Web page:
And thus, a bumper crowd of 50,785 got to see the Crows throw their season away in woeful fashion.
The worst of it is, you just know the club is going to spend the off-season boasting about their attendance record.
So just remember when they do that they might well have squandered a finals campaign for it.
I’m beginning to see why Paddy thought it would be a grand idea to go to Geelong, where they would rather play in a half-built stadium in front of a handful of snaggle-toothed yokels – and win – than boast about how they’re the best attended team in the league without a premiership to its name in the past two decades.
Fortunately for the Cats, they got to play in front of almost 90,000 at the ‘G and still get away with a win (how Isaac Smith must have contemplated that errant kick at three-quarter time on Friday night!)
Until that moment, though, the Hawks had won all six of their games decided by a single-digit margin this year.
Given such victories are effectively akin to the toss of a coin, let’s imagine they’d only won half of them; they’d have finished seventh, and likely been bundled out by the Bulldogs a week earlier.
Which tells us what? That this a game of seconds, and of millimetres. And that we should never again consider – for a moment – compromising seconds and millimetres just to get a few thousand extra bodies through the gate.
It’s not like we’re the Melbourne bloody Demons, forced through dire circumstance to sell a home game each year to keep the whole shebang afloat.
It made you really want to be a bona fide Bulldogs supporter, if that didn’t entail your entire life to that point being a living hell
We’re now in the ironic position of barracking for the sentimental favourite, the AFL’s hard-luck story, the Western Bulldogs.
Ironic, of course, because much of that hard luck was inflicted by us.
Still, they did enjoy a post-’98 purple patch against us, wherein they won five games straight across three years (which felt like a big deal at the time, but in hindsight probably did little to cheer them up).
In ‘99, at the first MCG game I ever attended, they came from 40 points down to beat us by two. Nevertheless, as of Friday night, they are forgiven.
Indeed, one couldn’t help but be carried away with the euphoric symbolism of Footscray’s domination of the Hawks – a win for the ages that told of a dynasty in the making.
It made you really want to be a bona fide Bulldogs supporter, if that didn’t entail your entire life to that point being a living hell.
I’m assuming September 16 will now be declared a national holiday, to mark the moment we were finally freed from boring Hawthorn Grand Finals.
But I fear the euphoria will fade as the Dogs go from rags to riches and back to rags again. For in all likelihood, we’re now faced with the very real prospect of either Sydney or Geelong winning the whole damn thing, and I consequently have to decide once and for all who I hate more – the Smiling Assassin or He Who Shall Not Be Named?
But one thing we know already: whatever else happens when the Swans and the Cats tussle this week, Dangerfield will be mighty. He is built for these games; for finals. We have missed him ruefully this year, and on Saturday night we missed him desperately.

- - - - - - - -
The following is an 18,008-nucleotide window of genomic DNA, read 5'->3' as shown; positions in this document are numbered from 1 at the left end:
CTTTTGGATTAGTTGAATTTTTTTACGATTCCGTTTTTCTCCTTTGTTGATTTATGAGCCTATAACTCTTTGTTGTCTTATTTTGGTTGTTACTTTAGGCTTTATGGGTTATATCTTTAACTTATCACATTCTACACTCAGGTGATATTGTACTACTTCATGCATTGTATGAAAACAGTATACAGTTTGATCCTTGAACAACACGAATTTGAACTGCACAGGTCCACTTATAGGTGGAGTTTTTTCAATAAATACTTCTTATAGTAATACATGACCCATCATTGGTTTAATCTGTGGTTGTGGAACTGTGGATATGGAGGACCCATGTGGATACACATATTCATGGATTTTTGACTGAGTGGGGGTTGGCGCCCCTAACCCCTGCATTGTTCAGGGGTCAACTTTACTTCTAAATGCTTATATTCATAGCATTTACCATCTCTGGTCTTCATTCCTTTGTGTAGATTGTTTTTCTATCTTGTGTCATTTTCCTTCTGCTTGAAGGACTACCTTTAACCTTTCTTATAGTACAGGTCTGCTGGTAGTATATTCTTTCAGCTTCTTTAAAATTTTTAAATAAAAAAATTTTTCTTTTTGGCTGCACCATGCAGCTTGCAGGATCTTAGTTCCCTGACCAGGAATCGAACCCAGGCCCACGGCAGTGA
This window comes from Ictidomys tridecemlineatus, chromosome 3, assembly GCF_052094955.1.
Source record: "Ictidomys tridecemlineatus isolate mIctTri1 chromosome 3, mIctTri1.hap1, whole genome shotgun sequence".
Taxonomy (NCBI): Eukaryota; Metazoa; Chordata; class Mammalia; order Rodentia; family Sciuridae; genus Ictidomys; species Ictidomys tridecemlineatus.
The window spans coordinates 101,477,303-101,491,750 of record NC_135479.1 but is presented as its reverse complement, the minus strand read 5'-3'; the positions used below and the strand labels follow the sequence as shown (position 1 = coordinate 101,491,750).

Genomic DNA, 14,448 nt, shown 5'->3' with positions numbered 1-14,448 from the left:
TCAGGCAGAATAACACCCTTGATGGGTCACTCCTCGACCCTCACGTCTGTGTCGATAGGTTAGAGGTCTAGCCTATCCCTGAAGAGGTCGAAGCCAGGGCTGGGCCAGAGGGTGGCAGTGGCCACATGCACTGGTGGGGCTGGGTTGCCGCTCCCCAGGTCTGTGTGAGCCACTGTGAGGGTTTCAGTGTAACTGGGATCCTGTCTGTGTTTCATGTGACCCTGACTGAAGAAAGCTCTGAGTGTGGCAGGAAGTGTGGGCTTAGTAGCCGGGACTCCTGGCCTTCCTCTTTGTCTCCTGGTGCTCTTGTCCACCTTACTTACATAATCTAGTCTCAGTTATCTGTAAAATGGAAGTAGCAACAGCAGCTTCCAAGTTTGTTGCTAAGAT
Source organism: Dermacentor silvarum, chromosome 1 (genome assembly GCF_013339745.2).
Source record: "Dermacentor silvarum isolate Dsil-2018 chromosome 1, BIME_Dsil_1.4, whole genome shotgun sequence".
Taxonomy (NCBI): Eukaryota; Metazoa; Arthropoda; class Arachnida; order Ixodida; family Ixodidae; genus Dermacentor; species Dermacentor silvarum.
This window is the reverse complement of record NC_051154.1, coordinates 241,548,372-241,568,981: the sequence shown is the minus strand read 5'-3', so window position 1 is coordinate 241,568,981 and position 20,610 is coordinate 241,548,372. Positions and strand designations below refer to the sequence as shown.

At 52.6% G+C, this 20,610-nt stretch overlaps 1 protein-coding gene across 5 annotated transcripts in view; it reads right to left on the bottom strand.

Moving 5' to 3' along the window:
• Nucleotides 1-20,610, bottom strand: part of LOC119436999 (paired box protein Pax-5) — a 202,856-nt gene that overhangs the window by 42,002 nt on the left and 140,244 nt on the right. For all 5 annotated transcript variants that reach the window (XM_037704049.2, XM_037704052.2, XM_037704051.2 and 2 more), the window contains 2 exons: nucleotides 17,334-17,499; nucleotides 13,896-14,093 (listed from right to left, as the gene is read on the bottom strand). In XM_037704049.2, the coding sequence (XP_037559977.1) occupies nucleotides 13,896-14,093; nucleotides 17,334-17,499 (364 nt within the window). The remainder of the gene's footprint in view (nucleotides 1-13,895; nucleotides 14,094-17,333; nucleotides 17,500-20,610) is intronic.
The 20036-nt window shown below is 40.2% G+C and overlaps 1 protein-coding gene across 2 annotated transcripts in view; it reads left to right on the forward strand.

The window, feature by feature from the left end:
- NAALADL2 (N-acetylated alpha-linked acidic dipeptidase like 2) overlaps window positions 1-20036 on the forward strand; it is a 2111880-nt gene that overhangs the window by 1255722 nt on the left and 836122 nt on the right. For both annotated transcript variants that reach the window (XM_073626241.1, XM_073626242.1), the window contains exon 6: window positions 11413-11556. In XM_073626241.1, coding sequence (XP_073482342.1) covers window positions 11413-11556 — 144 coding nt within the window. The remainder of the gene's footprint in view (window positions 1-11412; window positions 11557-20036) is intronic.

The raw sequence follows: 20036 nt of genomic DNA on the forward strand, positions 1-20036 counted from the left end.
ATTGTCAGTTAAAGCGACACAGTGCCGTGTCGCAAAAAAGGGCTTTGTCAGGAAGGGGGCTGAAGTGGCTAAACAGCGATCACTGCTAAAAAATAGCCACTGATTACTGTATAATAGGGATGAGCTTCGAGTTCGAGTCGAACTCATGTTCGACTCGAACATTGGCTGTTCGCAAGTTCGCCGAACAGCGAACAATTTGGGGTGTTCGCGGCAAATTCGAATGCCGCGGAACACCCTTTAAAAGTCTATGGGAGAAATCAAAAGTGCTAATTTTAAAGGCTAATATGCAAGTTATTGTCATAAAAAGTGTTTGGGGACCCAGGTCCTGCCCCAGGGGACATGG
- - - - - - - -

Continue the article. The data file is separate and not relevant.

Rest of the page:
Yes, ‘tis true we are suckers for vapid symbolism. That’s why Sando the Snake Oil Salesman was able to convince us a premiership was in the offing because – in his words – “this is the hottest summer Adelaide’s had since the ’97/’98 summer… you know where I’m going with that don’t you?”
Hell, I was even half drawn into slack-jawed optimism last week when someone noted the ominous portent that the Pembroke Old Scholars had just won their first flag since their back-to-back premierships of ‘97/’98.
It’s likely we’ll never again have a season so untroubled by injury, at least until its final outing
But even in the weekend’s capitulation, there were things to be wistfully optimistic about, the odd sign of history repeating.
A wiry kid with the number 23 on his back coming of age in a final, for a start.
But it’s also time to cast aside our traditional whimsy and embrace the somber reality. It’s likely we’ll never again have a season so untroubled by injury (at least until its final outing), and the list of legitimate contenders grows ever longer and stronger (we can only hope the prophesied GWS juggernaut turns out to be to the AFL what the Crows’ reserves side was to the SANFL).
And then there’s this.
It’s time too to let go of the Phil Walsh narrative.
There is a creeping expectation that because something bad has happened to us, fate must now throw us something good
Not to cast aside his legacy, for that is considerable, both in what he instilled in his tragically brief tenure and in the resolve his former charges found in the aftermath.
But, as with so much of Adelaide Football Club mythology, we are in danger of over-romanticising our status as a hard luck tale and miring ourselves once again in its forlorn symbolism.
There is a creeping expectation that because something bad has happened to us, fate must now throw us something good.
But it doesn’t work that way.
We may not have endured as much endemic heartbreak as St Kilda or the Bulldogs, and we may have never been as persistently pitiful as Fremantle, Melbourne or Brisbane have all been in their turn. We may not be as perpetually frustrating as Richmond.
But we have elements of all of them. We are usually competent, occasionally incandescent – and eternally annoying.
A team’s season is wont to be defined by its final outing, whether it be the Tigers’ lifeless capitulation, Collingwood’s brave defiance or Port’s pointless palate-cleanser against the Suns. But only one team is ever defined by the ultimate victory, and once again we are not that team. Rather, once again, a season of audacious hope has been all but written off by a game that showed us not how far we’ve come, but how far we have yet to go.
Touch of the Fumbles is InDaily’s weekly and long-suffering AFL column, published each Monday during the football season. Yes, it’s shamelessly biased, but feel free to vent, sympathise or gloat in the comments section below.